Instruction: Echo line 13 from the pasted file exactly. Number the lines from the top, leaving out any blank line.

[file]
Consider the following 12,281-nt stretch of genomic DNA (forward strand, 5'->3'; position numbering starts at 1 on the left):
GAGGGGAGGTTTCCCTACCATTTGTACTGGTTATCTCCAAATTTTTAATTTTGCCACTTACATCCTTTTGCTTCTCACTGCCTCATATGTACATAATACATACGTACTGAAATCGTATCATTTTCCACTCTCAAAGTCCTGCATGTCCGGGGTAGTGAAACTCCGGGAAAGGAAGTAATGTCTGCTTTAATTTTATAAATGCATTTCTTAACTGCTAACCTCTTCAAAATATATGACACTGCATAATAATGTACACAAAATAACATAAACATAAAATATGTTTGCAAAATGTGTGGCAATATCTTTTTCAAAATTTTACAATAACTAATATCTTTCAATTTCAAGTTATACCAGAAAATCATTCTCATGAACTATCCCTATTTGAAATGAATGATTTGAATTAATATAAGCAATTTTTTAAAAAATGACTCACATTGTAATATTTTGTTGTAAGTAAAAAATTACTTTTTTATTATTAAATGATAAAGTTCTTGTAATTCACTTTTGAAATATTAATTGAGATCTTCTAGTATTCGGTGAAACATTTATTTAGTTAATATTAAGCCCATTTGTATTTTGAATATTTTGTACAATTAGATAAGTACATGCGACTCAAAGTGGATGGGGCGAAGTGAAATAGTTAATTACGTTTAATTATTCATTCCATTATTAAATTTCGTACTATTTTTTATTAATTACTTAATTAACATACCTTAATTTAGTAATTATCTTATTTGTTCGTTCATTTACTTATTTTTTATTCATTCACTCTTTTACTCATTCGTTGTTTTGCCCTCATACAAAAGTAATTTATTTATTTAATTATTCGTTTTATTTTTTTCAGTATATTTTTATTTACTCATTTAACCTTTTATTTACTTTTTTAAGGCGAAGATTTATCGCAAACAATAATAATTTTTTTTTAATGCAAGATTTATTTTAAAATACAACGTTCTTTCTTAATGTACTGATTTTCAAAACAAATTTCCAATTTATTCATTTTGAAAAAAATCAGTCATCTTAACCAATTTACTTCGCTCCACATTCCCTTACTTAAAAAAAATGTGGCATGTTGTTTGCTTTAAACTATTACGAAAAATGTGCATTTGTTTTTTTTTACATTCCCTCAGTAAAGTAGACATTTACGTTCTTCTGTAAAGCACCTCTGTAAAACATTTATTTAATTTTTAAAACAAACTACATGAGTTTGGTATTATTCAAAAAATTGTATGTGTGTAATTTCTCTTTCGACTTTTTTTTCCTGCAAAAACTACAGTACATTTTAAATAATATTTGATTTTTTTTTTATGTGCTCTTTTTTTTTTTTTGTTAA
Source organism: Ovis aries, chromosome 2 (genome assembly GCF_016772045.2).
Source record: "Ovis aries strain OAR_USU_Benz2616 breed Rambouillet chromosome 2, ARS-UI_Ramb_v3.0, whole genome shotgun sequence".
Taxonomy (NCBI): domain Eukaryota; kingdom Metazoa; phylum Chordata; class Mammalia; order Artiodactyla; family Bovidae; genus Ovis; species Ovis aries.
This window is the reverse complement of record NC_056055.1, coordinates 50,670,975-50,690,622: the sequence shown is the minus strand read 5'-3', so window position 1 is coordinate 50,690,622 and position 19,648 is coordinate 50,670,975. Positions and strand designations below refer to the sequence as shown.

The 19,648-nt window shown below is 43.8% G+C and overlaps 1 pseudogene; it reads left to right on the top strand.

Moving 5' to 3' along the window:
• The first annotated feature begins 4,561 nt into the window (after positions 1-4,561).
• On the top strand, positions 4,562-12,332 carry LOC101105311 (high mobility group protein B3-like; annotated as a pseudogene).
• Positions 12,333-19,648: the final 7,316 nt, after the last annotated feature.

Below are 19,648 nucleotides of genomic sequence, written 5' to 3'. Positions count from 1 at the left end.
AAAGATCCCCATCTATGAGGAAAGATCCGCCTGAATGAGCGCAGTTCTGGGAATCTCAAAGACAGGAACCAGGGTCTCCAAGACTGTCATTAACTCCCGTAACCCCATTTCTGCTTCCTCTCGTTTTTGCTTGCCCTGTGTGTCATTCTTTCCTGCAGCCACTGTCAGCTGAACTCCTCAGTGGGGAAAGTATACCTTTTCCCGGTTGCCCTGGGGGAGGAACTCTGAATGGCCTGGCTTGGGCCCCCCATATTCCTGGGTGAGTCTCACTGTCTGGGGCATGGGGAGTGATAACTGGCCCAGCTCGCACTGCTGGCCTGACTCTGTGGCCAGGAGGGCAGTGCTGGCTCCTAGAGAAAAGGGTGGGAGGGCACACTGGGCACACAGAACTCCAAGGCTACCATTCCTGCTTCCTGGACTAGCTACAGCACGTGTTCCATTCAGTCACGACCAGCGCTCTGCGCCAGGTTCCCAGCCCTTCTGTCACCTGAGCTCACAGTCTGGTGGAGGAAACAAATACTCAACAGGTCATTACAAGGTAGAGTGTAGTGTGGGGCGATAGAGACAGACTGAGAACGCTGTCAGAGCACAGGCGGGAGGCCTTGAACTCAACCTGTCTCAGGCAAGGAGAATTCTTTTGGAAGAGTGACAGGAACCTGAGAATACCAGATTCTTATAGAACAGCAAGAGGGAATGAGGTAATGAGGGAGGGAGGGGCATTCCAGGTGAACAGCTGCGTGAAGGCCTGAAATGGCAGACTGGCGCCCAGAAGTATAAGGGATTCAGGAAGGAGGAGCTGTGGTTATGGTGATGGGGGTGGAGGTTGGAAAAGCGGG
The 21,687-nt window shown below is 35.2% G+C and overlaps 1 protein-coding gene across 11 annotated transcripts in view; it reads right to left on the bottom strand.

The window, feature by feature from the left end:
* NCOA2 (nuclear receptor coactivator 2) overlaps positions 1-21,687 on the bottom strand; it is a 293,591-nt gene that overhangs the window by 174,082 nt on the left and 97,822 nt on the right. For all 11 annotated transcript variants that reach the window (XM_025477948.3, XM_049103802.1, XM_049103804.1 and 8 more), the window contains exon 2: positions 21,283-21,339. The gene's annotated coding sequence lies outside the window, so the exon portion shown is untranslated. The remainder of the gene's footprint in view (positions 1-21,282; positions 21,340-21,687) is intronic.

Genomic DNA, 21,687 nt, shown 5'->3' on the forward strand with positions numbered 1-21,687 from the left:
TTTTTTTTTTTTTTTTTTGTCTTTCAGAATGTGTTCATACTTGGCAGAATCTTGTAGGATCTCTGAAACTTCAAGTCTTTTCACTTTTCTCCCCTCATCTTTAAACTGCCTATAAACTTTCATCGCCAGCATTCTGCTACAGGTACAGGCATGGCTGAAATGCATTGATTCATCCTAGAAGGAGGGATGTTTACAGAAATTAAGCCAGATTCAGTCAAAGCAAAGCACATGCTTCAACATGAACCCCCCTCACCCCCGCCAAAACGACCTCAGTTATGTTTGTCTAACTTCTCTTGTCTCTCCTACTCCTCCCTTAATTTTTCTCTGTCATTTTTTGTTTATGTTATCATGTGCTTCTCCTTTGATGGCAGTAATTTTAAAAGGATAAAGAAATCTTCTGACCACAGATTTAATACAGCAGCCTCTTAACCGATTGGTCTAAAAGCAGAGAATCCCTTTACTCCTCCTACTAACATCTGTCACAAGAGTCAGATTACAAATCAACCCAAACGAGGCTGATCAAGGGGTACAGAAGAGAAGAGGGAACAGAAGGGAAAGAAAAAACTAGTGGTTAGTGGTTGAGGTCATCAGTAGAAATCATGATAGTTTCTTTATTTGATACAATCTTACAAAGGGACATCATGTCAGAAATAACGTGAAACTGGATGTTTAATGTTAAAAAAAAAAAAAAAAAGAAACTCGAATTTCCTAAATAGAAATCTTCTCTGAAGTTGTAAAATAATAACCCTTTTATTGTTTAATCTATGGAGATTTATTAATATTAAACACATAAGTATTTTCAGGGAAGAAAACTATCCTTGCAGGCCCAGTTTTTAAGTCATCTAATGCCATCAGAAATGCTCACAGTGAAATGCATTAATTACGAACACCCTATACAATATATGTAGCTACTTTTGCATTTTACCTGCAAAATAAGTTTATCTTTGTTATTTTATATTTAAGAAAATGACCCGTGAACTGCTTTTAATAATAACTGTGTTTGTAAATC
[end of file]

AAAGATCCCCATCTATGAGGAAAGATCCGCCTGAATGAGCGCAGTTCTGGGAATCTCAAAGACAGGAACCAGGGTCTCCAAGACTGTCATTAACTCCCGTAACCCCATTTCTGCTTCCTCTCGTTTTTGCTTGCCCTGTGTGTCATTCTTTCCTGCAGCCACTGTCAGCTGAACTCCTCAGTGGGGAAAGTATACCTTTTCCCGGTTGCCCTGGGGGAGGAACTCTGAATGGCCTGGCTTGGGCCCCCCATATTCCTGGGTGAGTCTCACTGTCTGGGGCATGGGGAGTGATAACTGGCCCAGCTCGCACTGCTGGCCTGACTCTGTGGCCAGGAGGGCAGTGCTGGCTCCTAGAGAAAAGGGTGGGAGGGCACACTGGGCACACAGAACTCCAAGGCTACCATTCCTGCTTCCTGGACTAGCTACAGCACGTGTTCCATTCAGTCACGACCAGCGCTCTGCGCCAGGTTCCCAGCCCTTCTGTCACCTGAGCTCACAGTCTGGTGGAGGAAACAAATACTCAACAGGTCATTACAAGGTAGAGTGTAGTGTGGGGCGATAGAGACAGACTGAGAACGCTGTCAGAGCACAGGCGGGAGGCCTTGAACTCAACCTGTCTCAGGCAAGGAGAATTCTTTTGGAAGAGTGACAGGAACCTGAGAATACCAGATTCTTATAGAACAGCAAGAGGGAATGAGGTAATGAGGGAGGGAGGGGCATTCCAGGTGAACAGCTGCGTGAAGGCCTGAAATGGCAGACTGGCGCCCAGAAGTATAAGGGATTCAGGAAGGAGGAGCTGTGGTTATGGTGATGGGGGTGGAGGTTGGAAAAGCGGG